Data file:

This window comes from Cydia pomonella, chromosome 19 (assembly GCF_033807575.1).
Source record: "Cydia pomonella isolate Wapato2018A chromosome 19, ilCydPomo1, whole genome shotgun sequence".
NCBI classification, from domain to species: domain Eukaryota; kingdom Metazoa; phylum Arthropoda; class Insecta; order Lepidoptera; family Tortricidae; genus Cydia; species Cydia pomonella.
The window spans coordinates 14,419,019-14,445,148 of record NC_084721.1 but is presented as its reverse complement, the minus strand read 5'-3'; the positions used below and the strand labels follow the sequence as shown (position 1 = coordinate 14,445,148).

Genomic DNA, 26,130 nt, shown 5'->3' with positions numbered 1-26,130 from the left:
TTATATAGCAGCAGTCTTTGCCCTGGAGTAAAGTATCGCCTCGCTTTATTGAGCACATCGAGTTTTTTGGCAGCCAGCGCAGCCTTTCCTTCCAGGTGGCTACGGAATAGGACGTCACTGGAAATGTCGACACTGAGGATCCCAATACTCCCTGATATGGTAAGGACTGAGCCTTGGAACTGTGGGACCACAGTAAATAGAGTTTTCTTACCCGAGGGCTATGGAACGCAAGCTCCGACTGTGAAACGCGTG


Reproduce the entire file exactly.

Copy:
This window comes from Cydia pomonella, chromosome 19 (assembly GCF_033807575.1).
Source record: "Cydia pomonella isolate Wapato2018A chromosome 19, ilCydPomo1, whole genome shotgun sequence".
NCBI classification, from domain to species: domain Eukaryota; kingdom Metazoa; phylum Arthropoda; class Insecta; order Lepidoptera; family Tortricidae; genus Cydia; species Cydia pomonella.
The window spans coordinates 14,419,019-14,445,148 of record NC_084721.1 but is presented as its reverse complement, the minus strand read 5'-3'; the positions used below and the strand labels follow the sequence as shown (position 1 = coordinate 14,445,148).

Genomic DNA, 26,130 nt, shown 5'->3' with positions numbered 1-26,130 from the left:
TTATATAGCAGCAGTCTTTGCCCTGGAGTAAAGTATCGCCTCGCTTTATTGAGCACATCGAGTTTTTTGGCAGCCAGCGCAGCCTTTCCTTCCAGGTGGCTACGGAATAGGACGTCACTGGAAATGTCGACACTGAGGATCCCAATACTCCCTGATATGGTAAGGACTGAGCCTTGGAACTGTGGGACCACAGTAAATAGAGTTTTCTTACCCGAGGGCTATGGAACGCAAGCTCCGACTGTGAAACGCGTG